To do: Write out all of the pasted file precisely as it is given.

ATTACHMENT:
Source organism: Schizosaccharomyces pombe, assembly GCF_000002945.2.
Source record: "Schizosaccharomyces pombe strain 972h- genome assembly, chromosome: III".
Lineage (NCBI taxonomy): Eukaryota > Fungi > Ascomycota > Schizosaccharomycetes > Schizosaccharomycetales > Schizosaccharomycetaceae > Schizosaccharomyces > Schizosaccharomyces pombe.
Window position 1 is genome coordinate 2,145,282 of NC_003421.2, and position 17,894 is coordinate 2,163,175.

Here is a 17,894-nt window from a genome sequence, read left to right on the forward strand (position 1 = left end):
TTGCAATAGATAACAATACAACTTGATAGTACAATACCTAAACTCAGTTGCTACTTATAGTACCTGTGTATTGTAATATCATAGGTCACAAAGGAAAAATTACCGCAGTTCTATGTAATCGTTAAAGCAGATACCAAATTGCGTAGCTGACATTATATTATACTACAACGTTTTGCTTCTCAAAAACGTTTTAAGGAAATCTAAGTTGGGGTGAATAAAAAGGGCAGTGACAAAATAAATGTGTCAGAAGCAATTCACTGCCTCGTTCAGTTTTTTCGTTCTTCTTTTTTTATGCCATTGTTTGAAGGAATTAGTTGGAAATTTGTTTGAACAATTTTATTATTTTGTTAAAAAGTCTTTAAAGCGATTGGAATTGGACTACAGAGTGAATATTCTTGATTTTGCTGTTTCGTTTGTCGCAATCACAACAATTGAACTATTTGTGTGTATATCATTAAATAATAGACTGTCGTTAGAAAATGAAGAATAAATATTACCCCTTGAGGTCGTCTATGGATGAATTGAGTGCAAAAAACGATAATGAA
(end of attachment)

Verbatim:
Source organism: Schizosaccharomyces pombe, assembly GCF_000002945.2.
Source record: "Schizosaccharomyces pombe strain 972h- genome assembly, chromosome: III".
Lineage (NCBI taxonomy): Eukaryota > Fungi > Ascomycota > Schizosaccharomycetes > Schizosaccharomycetales > Schizosaccharomycetaceae > Schizosaccharomyces > Schizosaccharomyces pombe.
Window position 1 is genome coordinate 2,145,282 of NC_003421.2, and position 17,894 is coordinate 2,163,175.

Here is a 17,894-nt window from a genome sequence, read left to right on the forward strand (position 1 = left end):
TTGCAATAGATAACAATACAACTTGATAGTACAATACCTAAACTCAGTTGCTACTTATAGTACCTGTGTATTGTAATATCATAGGTCACAAAGGAAAAATTACCGCAGTTCTATGTAATCGTTAAAGCAGATACCAAATTGCGTAGCTGACATTATATTATACTACAACGTTTTGCTTCTCAAAAACGTTTTAAGGAAATCTAAGTTGGGGTGAATAAAAAGGGCAGTGACAAAATAAATGTGTCAGAAGCAATTCACTGCCTCGTTCAGTTTTTTCGTTCTTCTTTTTTTATGCCATTGTTTGAAGGAATTAGTTGGAAATTTGTTTGAACAATTTTATTATTTTGTTAAAAAGTCTTTAAAGCGATTGGAATTGGACTACAGAGTGAATATTCTTGATTTTGCTGTTTCGTTTGTCGCAATCACAACAATTGAACTATTTGTGTGTATATCATTAAATAATAGACTGTCGTTAGAAAATGAAGAATAAATATTACCCCTTGAGGTCGTCTATGGATGAATTGAGTGCAAAAAACGATAATGAA